FERROSILICON FROM BRAZIL, CHINA, KAZAKHSTAN, RUSSIA,
UKRAINE, AND VENEZUELA DOES NOT INJURE U.S. INDUSTRY, SAYS ITC
The United States International Trade Commission (ITC) today made negative determinations in its reconsideration of earlier Commission affirmative determinations in countervailing duty and antidumping duty investigations involving imports of ferrosilicon from Brazil, China, Kazakhstan, Russia, Ukraine, and Venezuela.
Chairman Lynn M. Bragg, Vice Chairman Marcia E. Miller, and Commissioners Carol T. Crawford, Jennifer A. Hillman, Stephen Koplan, and Thelma J. Askey found that a U.S. industry was neither materially injured nor threatened with material injury by reason of imports of ferrosilicon from Brazil, China, Kazakhstan, Russia, Ukraine, and Venezuela that the Department of Commerce determined were being sold in the United States at less than fair value, and those from Venezuela that were being subsidized, at the time of the Commission's original investigations.
The Commission will communicate its negative determinations to the U.S. Department of Commerce by August 20, 1999.
On April 28, 1998, the Commission received a request to review its affirmative determination as it applied to imports of ferrosilicon from Brazil in light of changed circumstances. The request concerned only imports from Brazil; however, as the alleged changed circumstances predominantly related to the domestic industry, the Commission solicited comments from interested parties on the possibility of initiating reviews of the outstanding orders from Brazil, China, Kazakhstan, Russia, Ukraine, and Venezuela as well. After reviewing the comments it received, the Commission determined on July 28, 1998, that certain of the alleged changed circumstances were sufficient to warrant review investigations. Among the issues that were briefed by the parties to the investigations was the fact that, between 1995 and 1997, two domestic producers pleaded guilty to conspiring to fix prices of commodity ferrosilicon products during certain portions of the periods of the Commission's original investigations, and a third producer, and an officer of that producer, were convicted of conspiring to fix prices of commodity ferrosilicon products during the periods of the Commission's original investigations. On May 21, 1999, the Commission issued a Federal Register notice indicating that it had decided to suspend its review investigations and reconsider the original Commission determinations. As a result of the reconsideration proceeding, the Commission has terminated the changed circumstances review.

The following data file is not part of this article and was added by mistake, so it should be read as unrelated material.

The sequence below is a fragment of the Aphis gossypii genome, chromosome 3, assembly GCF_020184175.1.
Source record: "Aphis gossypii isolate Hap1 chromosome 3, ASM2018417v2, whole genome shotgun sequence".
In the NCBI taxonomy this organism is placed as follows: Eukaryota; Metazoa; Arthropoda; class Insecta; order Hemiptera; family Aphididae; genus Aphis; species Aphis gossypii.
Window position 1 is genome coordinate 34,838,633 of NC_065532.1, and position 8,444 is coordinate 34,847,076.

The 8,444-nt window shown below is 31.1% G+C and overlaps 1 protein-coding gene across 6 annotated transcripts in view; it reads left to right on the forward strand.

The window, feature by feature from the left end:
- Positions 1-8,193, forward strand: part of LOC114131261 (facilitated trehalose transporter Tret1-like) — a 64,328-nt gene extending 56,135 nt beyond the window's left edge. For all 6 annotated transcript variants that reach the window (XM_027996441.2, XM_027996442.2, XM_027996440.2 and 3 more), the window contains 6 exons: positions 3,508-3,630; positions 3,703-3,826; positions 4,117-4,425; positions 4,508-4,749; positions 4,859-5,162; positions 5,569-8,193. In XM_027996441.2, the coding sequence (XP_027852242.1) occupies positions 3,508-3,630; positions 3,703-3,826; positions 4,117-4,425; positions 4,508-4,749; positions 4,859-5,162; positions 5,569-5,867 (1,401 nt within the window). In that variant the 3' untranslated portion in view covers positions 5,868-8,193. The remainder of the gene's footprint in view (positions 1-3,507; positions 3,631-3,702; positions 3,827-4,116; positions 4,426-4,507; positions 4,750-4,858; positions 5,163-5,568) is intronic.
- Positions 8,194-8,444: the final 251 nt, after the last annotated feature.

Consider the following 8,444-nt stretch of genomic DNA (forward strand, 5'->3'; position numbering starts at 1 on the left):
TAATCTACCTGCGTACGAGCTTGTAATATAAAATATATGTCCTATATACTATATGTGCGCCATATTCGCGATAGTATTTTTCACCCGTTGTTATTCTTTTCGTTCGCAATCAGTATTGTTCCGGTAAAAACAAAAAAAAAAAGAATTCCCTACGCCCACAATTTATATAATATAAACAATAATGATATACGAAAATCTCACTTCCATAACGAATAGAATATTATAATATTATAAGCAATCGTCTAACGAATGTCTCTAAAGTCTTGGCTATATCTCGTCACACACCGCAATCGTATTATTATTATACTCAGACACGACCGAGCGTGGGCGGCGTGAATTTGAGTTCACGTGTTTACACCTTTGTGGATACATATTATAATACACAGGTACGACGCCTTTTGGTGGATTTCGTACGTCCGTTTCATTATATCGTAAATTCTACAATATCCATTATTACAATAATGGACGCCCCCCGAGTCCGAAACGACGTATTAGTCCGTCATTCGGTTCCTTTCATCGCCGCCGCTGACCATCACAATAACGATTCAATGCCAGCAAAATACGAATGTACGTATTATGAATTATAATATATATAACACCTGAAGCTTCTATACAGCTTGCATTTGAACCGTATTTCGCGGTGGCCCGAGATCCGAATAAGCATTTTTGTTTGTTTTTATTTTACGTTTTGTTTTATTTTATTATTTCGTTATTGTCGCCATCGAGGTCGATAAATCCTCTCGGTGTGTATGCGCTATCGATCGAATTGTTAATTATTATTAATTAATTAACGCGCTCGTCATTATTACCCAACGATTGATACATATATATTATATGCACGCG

The Commission's public report Ferrosilicon from Brazil, China, Kazakhstan, Russia, Ukraine, and Venezuela (Investigations Nos. 303-TA-23, 731-TA-566-570, and 731-TA-641 (Reconsideration)), USITC Publication 3218, August 1999) will contain the views of the Commission.
Copies of the report are expected to be available after September 10, 1999, by calling 202-205-1809 or from the Office of the Secretary, 500 E Street SW, Washington, DC 20436. Requests may also be faxed to 202-205-2104.